One particularly demanding thing was the strength needed to keep both my mother and myself to be emotionally positive. At the same time, the bond and relationship between my mother and I was also vital in making sure that my mother would comply with the treatment.

Reflecting back on the incident, I clearly remember about my condition at that moment. I had missed my night sleep almost everyday. My mother had difficulties sleeping at night in the hospital, because she said that if she had shortness of breath, which is quite common among cardiac failure patient, at night, then no one would realise it. Therefore, I kept my mother company, talking and chatting at night when she could not sleep.

Personally, at first, it was hard for me to accept the fact that the person that I used to rely on to share my problems with and seek support now depended on me to give her strength, and most importantly, the strength in continuing her life.

All this while, being a medical student, I always missed looking into the importance of support needed by both carers and patients as an important branch of treatment and management to gain the best health outcome.

However, I am glad that I had learnt something from my mother’s situation. I will always look at patients’ need of support and the role played by carers in providing good care for the patients. Besides that, another important aspect is the support gained by the carers. All of this will eventually lead to the patient’s benefit and the best outcome for them.

It has helped me to think laterally in the management of patients, not only to look at the medical model of the disease, but try to approach one case holistically, taking into account the carers and everyone else around the patients.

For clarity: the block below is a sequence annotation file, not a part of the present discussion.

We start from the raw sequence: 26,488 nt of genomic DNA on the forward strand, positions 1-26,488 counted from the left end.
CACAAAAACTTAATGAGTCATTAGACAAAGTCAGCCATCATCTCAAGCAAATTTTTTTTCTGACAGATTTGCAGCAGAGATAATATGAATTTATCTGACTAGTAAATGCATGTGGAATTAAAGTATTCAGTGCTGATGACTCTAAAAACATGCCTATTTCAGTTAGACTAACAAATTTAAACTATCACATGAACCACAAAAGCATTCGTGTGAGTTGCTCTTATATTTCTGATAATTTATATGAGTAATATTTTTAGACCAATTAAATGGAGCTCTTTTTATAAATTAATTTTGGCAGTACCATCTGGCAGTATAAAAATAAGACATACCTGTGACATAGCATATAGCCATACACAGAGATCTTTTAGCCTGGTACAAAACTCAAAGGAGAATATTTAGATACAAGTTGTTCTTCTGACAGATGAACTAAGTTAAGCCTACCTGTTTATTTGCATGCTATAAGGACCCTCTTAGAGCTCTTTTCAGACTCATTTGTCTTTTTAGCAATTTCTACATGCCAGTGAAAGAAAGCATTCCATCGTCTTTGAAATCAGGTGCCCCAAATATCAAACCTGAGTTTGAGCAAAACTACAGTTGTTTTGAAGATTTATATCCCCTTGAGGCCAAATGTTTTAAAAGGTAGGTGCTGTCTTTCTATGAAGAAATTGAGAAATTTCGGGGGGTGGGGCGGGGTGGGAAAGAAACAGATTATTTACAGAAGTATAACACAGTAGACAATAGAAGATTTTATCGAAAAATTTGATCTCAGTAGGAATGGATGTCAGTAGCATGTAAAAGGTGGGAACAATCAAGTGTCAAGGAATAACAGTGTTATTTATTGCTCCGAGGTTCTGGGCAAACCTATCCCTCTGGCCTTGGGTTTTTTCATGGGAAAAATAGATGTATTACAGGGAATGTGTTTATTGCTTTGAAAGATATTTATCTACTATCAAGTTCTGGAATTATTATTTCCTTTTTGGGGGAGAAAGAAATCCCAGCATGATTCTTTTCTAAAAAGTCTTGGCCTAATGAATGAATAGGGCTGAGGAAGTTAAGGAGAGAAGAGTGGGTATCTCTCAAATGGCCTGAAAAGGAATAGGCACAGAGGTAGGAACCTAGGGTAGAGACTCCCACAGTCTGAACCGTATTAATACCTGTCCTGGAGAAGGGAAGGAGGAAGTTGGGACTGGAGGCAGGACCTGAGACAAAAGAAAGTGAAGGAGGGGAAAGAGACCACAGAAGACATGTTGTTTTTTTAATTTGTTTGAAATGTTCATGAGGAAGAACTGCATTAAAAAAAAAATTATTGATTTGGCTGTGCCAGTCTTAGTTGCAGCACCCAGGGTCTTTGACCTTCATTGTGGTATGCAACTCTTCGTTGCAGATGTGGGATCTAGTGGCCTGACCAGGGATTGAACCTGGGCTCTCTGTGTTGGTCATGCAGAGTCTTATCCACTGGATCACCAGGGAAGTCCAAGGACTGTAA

Besides that, I also realized about the important role played by doctors and nurses (medical staff) to be able to understand how the patients feel and try to tolerate and get a good insight into the patients. By doing this, a good rapport will be established and at the same time, patients will feel supported and valued.

Apart from getting the insight into how your patients would feel if they do not have any relatives or friends visiting and giving support, a medical practitioner should try to think laterally, to figure out ways that could make their patients comply with treatments and medications. When a good rapport is built between the medical practitioner and the patients, the process would be easier. Another aspect that should be looked into is support networks and the current state of the carers. Do they need support? Holistic approach towards a particular disease is the best way to describe this particular issue.

Apart from that, as a future medical practitioner, I would try to get a better insight on how the patients would feel and how do they comply with the medications. It is important to think about all these issues in order to get a better compliance that will eventually lead to a better health outcome for the patients.


***Actually when Nadiah sent this essay in my email, I was very excited to read it. She had told me before that she received compliments from her lecturer for this Critical Learning Incidence essay which is supposed to be her assignment. So, after persuading her to let me read it, I wish to share her story with my blog followers. As her mother, I was so touched by the essay. Without realizing it, my eyes were filled with tears and how my heart wept as I was reading it for the very first time.. Praise be to ALLAH for having those four girls and a boy as my children. I am very pleased and thankful to ALLAH. If at this age, they managed to show their care and concern towards me, God knows what it would be like in the future, Insyaallah. Syukur Alhamdulillah...

4 comments:

Kembara Kelana said...

lila
jenuh aku nak ngabiskan baca entri kau...satu perkongsian pengalaman yang menarik

norlilasamad said...

Salam Usop.
Tu lah bukannya senang nak tengok hasil kerja anak2 kat U ni.Puas saya pujuk baru dia bagi.
Tak pe. Baca sikit-sikit dulu. Esok lusa sambung...

fati said...

Syukur kita mempunyai anak-anak seperti anak lila, yang begitu mengambil berat terhadap kita.
Dulu fati pernah jaga nenek di hospital sampai dia sembuh. Masa tu masih belajar, belum kerja dan berkahwin.
Minggu lepas mak mertua kena strok, bekejar kami balik, tinggal semua urusan.Saya sebagai menantu rasa ihklas membantu. Tapi bila melihat beberapa situasi pilih kasih, membezakan antara anak dan menantu serta cucu...hati rasa terguris, sedih....

norlilasamad said...

Salam, Fati.
Saya mendoakan agar ibu mertua Fati semakin beransur pulih, Ameen.
Tak ape Fati, yg penting niat kita utk membantu adalah ikhlas dan luhur.ALLAH Maha Mengetahui...